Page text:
Now, there’s also a saying that you can’t talk with a full mouth, the impression, ab initio, was that the leadership of both House and Senate were darlings of the executive arm of government. Because of that, from the beginning, there was suspicion for that leadership. Let’s also not forget that there was a lot of rancour as well in the elections of the opposition; and so, if you recall, Femi Gbajabiamila as the opposition leader was very vociferous on the floor of the House, people don’t see that amount of fire anymore from the opposition in the Parliament. They probably have their own style of doing things. But, you know, parliament is a place where the Nigerian people want to watch and hear you speak on their behalf. There’s also the saying, of course, that the opposition will have its say, the majority will have its way, but the Nigerian people want to hear the minority speaks vociferously on their behalf about things that affect them. Unfortunately, that voice was not as loud as the Nigerian people want it. So, it would appear, should I say that they have been emasculated by the ruling party.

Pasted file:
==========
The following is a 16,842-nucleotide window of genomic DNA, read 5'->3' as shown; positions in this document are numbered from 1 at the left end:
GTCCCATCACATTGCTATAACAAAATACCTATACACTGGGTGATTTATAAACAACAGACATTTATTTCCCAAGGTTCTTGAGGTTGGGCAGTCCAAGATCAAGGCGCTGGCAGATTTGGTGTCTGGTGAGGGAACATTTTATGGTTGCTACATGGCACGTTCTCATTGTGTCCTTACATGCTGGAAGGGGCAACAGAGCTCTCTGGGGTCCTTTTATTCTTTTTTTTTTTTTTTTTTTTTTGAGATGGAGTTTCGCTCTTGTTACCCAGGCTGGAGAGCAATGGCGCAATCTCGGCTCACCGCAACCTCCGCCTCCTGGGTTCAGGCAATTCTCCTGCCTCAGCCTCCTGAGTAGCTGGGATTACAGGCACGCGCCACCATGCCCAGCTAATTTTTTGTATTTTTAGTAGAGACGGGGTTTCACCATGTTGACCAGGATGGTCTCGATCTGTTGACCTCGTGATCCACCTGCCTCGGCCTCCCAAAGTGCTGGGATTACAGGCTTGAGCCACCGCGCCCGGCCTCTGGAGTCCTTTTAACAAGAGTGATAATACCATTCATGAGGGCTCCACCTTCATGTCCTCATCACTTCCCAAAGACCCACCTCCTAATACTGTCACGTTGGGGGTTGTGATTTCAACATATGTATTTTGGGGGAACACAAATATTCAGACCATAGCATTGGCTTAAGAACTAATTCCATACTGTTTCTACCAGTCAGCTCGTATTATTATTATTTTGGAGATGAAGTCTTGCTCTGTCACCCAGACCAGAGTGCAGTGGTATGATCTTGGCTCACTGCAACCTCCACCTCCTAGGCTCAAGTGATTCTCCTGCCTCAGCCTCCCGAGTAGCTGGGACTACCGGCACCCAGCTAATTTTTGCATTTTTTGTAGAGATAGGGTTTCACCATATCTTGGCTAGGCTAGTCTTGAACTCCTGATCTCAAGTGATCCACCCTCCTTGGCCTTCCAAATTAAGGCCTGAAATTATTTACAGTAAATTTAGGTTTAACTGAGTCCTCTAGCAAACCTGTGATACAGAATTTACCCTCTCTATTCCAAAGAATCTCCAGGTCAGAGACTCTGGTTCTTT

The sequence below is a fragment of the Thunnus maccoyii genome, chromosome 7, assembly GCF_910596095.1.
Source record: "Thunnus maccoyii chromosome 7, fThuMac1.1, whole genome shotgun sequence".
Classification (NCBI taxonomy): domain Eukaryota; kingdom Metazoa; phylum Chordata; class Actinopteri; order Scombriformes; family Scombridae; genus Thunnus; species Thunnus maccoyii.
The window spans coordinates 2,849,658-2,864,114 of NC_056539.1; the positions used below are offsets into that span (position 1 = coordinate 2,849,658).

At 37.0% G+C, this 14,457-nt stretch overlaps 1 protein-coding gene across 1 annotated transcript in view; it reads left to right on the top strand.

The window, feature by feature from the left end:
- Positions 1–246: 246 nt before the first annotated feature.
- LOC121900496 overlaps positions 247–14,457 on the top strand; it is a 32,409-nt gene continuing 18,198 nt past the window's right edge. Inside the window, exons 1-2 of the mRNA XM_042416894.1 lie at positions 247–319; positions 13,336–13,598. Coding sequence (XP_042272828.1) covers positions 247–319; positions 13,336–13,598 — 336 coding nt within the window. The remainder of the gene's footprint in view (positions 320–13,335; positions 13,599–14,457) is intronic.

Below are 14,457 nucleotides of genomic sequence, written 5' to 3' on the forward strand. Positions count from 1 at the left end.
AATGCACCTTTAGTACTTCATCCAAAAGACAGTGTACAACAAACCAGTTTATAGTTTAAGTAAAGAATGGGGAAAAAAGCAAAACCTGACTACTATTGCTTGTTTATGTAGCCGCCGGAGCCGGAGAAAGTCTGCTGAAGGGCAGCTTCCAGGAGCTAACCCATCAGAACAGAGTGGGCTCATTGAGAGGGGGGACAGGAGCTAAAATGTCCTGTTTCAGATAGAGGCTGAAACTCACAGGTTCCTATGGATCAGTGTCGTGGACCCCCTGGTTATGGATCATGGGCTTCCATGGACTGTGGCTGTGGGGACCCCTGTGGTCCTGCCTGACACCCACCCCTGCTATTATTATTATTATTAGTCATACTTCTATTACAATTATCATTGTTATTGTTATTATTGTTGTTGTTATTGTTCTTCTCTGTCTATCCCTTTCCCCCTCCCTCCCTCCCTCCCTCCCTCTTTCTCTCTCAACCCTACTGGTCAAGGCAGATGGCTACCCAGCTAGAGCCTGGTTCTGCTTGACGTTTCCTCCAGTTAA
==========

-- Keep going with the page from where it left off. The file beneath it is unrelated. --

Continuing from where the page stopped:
And because those voices are not loud, it gives the impression that the National Assembly is acquiescing. Unfortunately, leadership in the time of social media is difficult, things that other people got away with, people are watching government in real time, everybody has a ringside seat to government, and you know Nigerians are very opinionated people. And so, things that have affected the people, like the valuation of the Naira, the high inflation rate and so on and so forth. Nigerians are a bit more disenfranchised, and they expect a parliament that is whipping at government everyday; they don’t hear that. So, a lot of Nigerians are of the opinion that parliament is a little docile in the face of heightened poverty that a lot of Nigerians face.

Let me also make a point that a lot of things have conspired to create this feeling of disaffection in Nigeria. Covid has done that. Coronavirus caused lockdown, loss of income, global devaluation and so on and so forth. It has created a lot of frustrations, poverty and anger within the polity. Of course, the security has not helped, the trans-border crime, the movement of ISIS, the banditry and so on has not helped. Nigerians are yearning to see that government is coming up with actionable plan. They’re not seeing that from the executive and they’re not hearing loudly enough, the National Assembly condemning it. So, people are concerned about the strength of the National Assembly.

That, I believe has formed the opinions. However, I’ve seen flashes of excellence. I’ve seen some very interesting bills passed in this constitution review, my Small Arms and Light Weapons Bill, I’ve seen them try to do something about it. I’ve seen them do something about devolution of powers in this constitution amendment in certain ways. I’ve seen some audacious pieces of legislation, but as with everything else, there’s room for improvement.

Source: Thisday Newspaper.